In her words: Chris Goodman elected President of California Women Lawyers

June 30, 2016 — Professor Chris Goodman has been elected President of the California Women Lawyers Association (CWL), a Sacramento-based organization established in 1974 and which currently represents over 30,000 women in the realm of the legal profession. She will be installed as President at the association’s Annual Dinner on September 29 in San Diego, concurrent with the first day of the California State Bar Annual Meeting. The keynote speaker at the event will be University of California President and former United States Secretary of Homeland Security Janet Napolitano. (Event registration can be found here.)

We sat down with Chris to learn more about her involvement with California Women Lawyers and her goals as President.

Pepperdine Law: Tell me about California Women Lawyers (CLA).

Pepperdine Law Professor Christine GoodmanChris Goodman: California Women Lawyers is the statewide organization advocating for the rights of women and children. It was started in 1974 by a group of women who felt their presence in the legal profession was not necessarily being taken as seriously as they would like. They were at a bar association meeting, and one woman wanted to be recognized to speak. She wasn’t able to be recognized because she wasn’t part of a local bar association. So she said something akin to “I’m here on behalf of California Women Lawyers,” and then a group of around ten women went in the bathroom and created this organization. It grew from there. We’re now coming up on our forty-second year.

PL: Wow! Those are quite unique origins. So, what exactly does the California Women Lawyers Association do?

CG: One of our most important activities is our affiliate program. Examples of our affiliates are the Black Women Lawyers of Los Angeles, Women Lawyers of Los Angeles, and Santa Barbara Women Lawyers. California Women Lawyers is also involved with the legislative process. For example, we will go to the capital for a lobbying day with other female bar associations to bring attention to bills that have an impact on women and families. One of the most recent lobbying days was sponsored by Hannah-Beth Jackson and focused on the Fair Pay Act. We were able to provide support for that effort, which I expect to be a great help to women in the profession who still earn notably less than men doing the same work. Another of our programs — one that is winning an award at the [American Bar Association] mid-year meeting in August — is called “Elect to Run.” It’s an annual campaign to encourage and equip women to run for office. There are so few females in the highest ranks of political office, Congress, Senate, etc. So we bring in people from all different levels of government — local politicians, state politicians, and so on — to give basically a boot camp about “all the things to think about if you want to run for office.”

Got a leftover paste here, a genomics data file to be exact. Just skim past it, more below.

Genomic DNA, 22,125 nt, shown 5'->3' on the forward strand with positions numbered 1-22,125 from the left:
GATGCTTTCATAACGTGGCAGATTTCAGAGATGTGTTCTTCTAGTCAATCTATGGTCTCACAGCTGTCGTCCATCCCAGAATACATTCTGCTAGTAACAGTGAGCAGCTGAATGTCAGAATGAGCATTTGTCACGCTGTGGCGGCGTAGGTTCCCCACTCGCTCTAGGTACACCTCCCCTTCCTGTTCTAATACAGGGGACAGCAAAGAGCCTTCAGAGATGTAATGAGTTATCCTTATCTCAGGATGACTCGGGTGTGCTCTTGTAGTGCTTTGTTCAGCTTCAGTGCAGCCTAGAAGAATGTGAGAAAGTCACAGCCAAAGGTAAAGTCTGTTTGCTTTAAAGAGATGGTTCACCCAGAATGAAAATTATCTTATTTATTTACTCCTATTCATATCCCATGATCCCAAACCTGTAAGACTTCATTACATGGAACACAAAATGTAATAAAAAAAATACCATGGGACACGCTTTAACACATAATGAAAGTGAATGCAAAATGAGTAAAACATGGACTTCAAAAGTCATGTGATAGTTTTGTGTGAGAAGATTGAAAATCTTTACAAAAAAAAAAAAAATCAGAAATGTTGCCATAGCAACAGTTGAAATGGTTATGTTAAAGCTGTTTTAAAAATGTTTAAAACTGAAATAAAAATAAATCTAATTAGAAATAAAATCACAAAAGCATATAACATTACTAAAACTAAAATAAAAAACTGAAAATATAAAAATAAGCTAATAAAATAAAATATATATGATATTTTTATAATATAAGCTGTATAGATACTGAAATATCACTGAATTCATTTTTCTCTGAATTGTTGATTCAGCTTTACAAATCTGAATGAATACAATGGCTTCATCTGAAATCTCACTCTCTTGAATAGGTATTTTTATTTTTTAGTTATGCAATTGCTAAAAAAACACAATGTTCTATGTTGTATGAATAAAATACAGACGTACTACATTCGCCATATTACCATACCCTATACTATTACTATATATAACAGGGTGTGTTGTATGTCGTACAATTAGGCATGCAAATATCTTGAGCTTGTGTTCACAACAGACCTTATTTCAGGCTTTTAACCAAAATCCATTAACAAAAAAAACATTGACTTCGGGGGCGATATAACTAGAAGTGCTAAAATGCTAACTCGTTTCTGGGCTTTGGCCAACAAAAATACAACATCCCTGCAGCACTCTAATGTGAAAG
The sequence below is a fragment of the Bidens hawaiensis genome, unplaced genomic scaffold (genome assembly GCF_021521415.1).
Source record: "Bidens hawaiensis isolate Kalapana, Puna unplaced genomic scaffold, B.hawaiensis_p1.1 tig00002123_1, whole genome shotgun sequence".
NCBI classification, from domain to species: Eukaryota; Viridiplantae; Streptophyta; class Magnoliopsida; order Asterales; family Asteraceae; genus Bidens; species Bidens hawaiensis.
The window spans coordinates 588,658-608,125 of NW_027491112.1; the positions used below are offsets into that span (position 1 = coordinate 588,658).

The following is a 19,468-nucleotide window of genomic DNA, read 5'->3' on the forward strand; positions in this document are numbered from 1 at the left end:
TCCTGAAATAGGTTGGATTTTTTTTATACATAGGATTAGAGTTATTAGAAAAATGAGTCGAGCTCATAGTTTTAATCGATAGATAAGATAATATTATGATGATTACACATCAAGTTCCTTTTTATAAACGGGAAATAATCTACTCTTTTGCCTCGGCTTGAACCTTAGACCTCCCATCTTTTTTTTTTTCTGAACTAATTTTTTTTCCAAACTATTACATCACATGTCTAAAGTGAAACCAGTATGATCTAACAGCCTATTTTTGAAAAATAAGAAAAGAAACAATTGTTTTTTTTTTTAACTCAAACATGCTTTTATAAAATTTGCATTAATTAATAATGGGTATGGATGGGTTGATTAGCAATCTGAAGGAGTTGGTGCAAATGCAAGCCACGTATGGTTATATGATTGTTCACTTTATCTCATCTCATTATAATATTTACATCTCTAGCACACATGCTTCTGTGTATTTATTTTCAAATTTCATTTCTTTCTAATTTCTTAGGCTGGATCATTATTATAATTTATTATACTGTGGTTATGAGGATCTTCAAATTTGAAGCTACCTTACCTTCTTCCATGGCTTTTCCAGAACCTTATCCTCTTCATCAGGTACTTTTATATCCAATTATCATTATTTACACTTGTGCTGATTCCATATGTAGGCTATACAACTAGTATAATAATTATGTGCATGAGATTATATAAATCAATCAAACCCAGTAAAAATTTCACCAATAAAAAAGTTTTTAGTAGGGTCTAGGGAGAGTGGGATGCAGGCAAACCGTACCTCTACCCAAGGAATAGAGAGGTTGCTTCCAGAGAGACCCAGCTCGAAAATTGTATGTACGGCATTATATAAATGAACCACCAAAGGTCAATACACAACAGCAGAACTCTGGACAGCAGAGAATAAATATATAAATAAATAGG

California Women Lawyers has a close relationship with judges and with the Governor of California’s judicial appointment secretary. Every year we do an award-winning event entitled “So You Wanna Be a Judge?,” which consists of a one-day seminar with judges and people interested in becoming judges. We bring in speakers to talk to them about how to run or be appointed to office and what you need to do to be considered for appointment as a judge. That has been a very successful program because of our relationship with the judges.  We also have a judicial reception every year, one in Northern California and one in Southern California, where we honor a female judge for her outstanding contribution to the bar, to the profession, and to society. This year we’re honoring Judge Holly Fujie, who happens to be a longtime mentor of mine from the Diversity Committee of the LA County Bar. I am event chair, so I have been involved with that as well.

Our Annual Conference is usually held around April or May. The focus there, again, is bringing up information for women in the legal profession. We have a variety of panels: at our most recent conference, held just outside of Oakland, we had panels on “Partnership for Private Practice,” “What In-House Counsel Want From Outside Counsel,” “Using the Grit and Growth Mindset,” “Perceived Identity,” “Women in Leadership,” “Implicit Bias,” and a great panel on “Effective Advocacy in the Courtroom,” where there were judges discussing what works and doesn’t work in their courtroom. We also give our Judith Soley Award at the conference. The Board meets seven times a year in various locations up and down the state and is composed of approximately 40 members including those elected and appointed as well as representatives from affiliate bar associations. 

PL: How long have you been involved with California Women Lawyers?